Run the World (Girls)

by Rebecca Evans, Hollaback! Baltimore Blogger

 

“Bow Down Bitches/I Been On,” Beyonce’s newest single since “4″, has received quite a lot of criticism from the blogosphere since it’s release, and a number of surprising sources, including Keyshia Cole, Wendy Williams, and Rush Limbaugh, who I’m only mentioning for comic relief, because seriously, what possessed him to think his opinion on this mattered?

Beyonce has been on the receiving end of a lot of feminist criticism lately, particularly for her provocative wardrobe choices (which is funny because I’ve seen Lena Dunham’s boobs 5+ times on “Girls,” yet she’s “the modern American feminist.”)

A snippet from the song:

“I know when you were little girls,
You dreamt of being in my world.
Don’t forget it, don’t forget it,
Respect that, bow down bitches.
I took some time to live my life,
But don’t think I’m just his little wife.
Don’t get it twisted, get it twisted,
This my shit, bow down bitches.”

Okay, the phrase “Bow down bitches” has never had positive connotations. I get that. And these are puzzling lyrics coming from a woman who has spent her entire career saying some variety of “us girls need to stick together.” Then there’s the fact that Beyonce named her upcoming tour, “The Mrs. Carter Show World Tour.” It feels a little bit like Beyonce is not only abandoning us, but also calling us bitches. I see where most of the criticism is coming from, and it’s not completely unjustified.

But we have to consider the context here. This is a woman who said in her 2013 HBO documentary “Life is But a Dream;” “I’m always thinking about women and what we need to hear. It’s difficult being a woman. It’s so much pressure. We need that support and we need that escape sometimes.” This is a woman who tours with an all-female band, and has made a living off songs like “Independent Woman,” “Survivor,” “Single Ladies (Put a Ring on It),” and “Run the World (Girls).” So much of her musical output has been focused on empowering women.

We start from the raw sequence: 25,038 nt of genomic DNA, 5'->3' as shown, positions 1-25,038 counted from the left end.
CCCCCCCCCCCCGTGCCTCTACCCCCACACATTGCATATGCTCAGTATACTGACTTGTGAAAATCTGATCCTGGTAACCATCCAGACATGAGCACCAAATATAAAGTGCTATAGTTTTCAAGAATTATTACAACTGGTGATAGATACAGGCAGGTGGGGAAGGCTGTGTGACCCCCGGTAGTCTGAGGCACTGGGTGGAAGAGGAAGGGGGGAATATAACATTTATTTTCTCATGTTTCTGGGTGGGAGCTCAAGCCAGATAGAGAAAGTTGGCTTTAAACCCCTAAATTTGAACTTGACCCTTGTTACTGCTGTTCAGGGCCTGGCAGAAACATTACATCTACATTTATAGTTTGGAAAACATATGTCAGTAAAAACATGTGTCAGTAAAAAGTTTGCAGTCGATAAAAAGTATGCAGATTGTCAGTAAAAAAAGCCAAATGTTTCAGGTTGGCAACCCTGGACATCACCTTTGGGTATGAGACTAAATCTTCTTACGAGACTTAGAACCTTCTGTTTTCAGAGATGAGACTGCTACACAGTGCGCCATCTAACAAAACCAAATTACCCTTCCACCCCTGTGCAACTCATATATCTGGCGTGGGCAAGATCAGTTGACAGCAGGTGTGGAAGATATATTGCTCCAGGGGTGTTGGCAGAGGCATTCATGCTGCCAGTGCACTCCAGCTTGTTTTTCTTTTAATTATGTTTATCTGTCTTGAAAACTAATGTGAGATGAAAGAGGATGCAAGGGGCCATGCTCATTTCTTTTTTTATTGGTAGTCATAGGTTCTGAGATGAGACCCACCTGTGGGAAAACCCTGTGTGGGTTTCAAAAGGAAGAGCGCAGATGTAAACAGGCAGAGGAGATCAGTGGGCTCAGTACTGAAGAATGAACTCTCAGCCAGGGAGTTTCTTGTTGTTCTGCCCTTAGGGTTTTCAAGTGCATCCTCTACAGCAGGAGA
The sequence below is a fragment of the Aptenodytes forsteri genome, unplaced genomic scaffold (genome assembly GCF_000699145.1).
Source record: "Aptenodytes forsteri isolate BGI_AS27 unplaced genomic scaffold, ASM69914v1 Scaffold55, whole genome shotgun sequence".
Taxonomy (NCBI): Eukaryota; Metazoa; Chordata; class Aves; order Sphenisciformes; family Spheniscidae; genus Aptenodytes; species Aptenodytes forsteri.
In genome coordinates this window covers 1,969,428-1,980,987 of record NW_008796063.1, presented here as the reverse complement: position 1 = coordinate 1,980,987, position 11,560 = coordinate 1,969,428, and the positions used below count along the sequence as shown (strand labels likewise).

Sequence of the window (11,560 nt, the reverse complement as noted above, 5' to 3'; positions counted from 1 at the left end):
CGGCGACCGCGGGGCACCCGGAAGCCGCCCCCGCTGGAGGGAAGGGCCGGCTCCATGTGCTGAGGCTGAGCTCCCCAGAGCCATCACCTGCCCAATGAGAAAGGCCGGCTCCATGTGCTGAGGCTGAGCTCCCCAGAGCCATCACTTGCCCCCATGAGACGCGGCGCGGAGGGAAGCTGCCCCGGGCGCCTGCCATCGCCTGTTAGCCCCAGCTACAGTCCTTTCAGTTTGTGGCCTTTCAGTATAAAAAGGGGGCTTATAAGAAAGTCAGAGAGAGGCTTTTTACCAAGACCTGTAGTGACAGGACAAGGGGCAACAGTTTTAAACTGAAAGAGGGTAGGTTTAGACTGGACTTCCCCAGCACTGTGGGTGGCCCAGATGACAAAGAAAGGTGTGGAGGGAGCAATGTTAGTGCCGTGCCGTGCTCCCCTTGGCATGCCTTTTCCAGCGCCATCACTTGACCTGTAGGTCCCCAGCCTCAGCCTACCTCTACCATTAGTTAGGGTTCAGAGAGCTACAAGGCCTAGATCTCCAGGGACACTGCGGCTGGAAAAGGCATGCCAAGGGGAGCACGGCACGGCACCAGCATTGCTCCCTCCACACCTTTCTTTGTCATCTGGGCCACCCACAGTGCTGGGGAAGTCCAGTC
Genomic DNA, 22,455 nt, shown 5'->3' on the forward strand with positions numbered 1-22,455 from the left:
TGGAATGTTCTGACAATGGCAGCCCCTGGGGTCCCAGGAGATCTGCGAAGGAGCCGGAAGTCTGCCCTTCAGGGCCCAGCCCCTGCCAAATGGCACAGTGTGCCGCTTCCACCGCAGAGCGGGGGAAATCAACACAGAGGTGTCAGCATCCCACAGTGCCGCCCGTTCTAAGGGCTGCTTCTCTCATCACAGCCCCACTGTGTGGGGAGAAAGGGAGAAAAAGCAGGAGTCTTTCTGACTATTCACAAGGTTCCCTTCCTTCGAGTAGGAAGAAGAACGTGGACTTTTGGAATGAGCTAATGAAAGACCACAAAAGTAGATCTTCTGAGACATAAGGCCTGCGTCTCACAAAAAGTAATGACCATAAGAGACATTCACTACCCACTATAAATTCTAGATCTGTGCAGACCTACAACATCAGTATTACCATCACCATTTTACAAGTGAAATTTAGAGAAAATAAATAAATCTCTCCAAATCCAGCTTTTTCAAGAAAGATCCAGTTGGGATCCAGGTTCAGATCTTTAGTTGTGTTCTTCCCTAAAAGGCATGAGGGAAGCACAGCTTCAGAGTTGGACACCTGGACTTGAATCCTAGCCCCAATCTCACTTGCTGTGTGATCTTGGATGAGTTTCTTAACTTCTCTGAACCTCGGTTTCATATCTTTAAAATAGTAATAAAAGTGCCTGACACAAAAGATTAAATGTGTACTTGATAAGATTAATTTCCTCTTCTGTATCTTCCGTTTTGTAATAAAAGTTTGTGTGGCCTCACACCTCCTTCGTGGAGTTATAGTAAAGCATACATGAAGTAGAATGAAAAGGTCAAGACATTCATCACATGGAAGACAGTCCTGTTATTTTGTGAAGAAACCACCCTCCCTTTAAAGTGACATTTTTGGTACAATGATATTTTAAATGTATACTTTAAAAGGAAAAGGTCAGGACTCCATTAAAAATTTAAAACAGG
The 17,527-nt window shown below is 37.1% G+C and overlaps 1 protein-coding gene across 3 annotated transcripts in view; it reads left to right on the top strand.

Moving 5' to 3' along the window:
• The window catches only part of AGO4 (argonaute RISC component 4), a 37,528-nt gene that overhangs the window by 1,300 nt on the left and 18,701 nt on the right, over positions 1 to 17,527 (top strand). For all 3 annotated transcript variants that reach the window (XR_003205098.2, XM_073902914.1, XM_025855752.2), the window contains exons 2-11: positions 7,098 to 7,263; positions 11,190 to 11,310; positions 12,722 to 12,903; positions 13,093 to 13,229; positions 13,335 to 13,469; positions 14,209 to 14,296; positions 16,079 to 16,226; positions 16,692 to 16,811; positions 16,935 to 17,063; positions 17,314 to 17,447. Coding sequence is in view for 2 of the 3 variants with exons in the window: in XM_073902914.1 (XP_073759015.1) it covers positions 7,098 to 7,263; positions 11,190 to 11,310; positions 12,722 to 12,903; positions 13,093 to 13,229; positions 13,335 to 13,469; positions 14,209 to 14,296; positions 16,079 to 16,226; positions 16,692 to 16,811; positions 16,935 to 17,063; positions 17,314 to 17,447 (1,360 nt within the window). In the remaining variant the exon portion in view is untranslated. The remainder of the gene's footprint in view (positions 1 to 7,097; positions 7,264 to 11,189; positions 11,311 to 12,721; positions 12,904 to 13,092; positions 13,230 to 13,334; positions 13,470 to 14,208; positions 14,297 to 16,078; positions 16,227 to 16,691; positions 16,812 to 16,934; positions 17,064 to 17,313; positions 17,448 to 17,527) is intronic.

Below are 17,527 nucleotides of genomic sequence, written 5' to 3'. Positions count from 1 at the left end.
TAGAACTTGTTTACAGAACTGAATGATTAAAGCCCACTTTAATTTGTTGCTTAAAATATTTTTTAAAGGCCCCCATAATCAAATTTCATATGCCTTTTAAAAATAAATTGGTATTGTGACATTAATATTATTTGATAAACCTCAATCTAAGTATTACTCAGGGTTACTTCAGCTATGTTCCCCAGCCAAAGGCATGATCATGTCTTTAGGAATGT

Also, people have been breathing down her back a lot lately. On top of the outfit slut-shaming at the Superbowl, Beyonce was criticized for lip-synching to the national anthem at Obama’s inauguration, and has been called out for her “diva behavior.” Back in 2012, after she revealed her pregnancy, she was accused of hiring a surrogate mother to protect her figure. Maybe the “bitches” Beyonce is referring to are the hateful perpetrators of these unnecessary criticisms. If so, I’m going to have to jump back on the Beyonce bandwagon and agree: Back OFF, bitches.

BeyonceBowDown

Then there’s the thought that maybe we shouldn’t be reading so much into this. Male R&B and rap artists frequently release ego-driven songs demanding their admirers and fans bow down – why is it such a big deal when a female artist does the same? The Internet is in a frenzy calling Beyonce everything from an egomaniac diva to lacking in humility. I’m not sure they would be saying these things if she were a boy (see what I did there).

Beyonce is frequently referred to as America’s biggest female recording artist, sex symbol, and businesswoman. She cut business ties with her father a few years ago, and became her own manager, because it was complicating their relationship, and she needed independence. “It’s bigger than the record. It’s bigger than my career.”

A lot of people are arguing that every single Beyonce release should not be subject to this feminist critique, because Beyonce only recently (and reluctantly) confirmed that she is a “modern day feminist.” Here’s my response: In a world of bubble-gum-shallow-as-a-puddle-size-twos, I’m going to cling onto any hope I can find. Beyonce gives us inspiration, and an example of a modern American woman who isn’t afraid to speak her mind and sing her face off, all while wearing lingerie and high heels. She’s proof that you can be powerful and sexy and not have to turn in your feminist card. Even when she’s gyrating on the edge of the stage, she’s in control, and refusing to be objectified. Beyonce is the sole owner of her sexuality and empire. Now back off and bow down.

 

Edited 4/3/2013

 

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3 Responses

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  1. [...] Originally published on the Hollaback! Baltimore Blog [...]

  2. Ashley says:

    I find the statement “bubble-gum-shallow-as-a-puddle-size-twos” a bit offensive… Guess that I don’t get to be empowered (or intelligent) because I’m a size two. Thanks. As a feminist, I didn’t think that people on this site would jump on the idea that being skinny equates to being shallow and superficial. I’d appreciate if you’d re-evaluate that word choice.

  3. Rebecca (author) says:

    Hi Ashley. The phrase “bubble-gum-shallow-as-a-puddle-size-twos” is referring to the “ideal woman” we see in magazines and commercials (this woman doesn’t actually exist in real life.) I did not mean to imply that all size twos are shallow; I’m a size two myself, so I’d be pretty offended if someone implied that.

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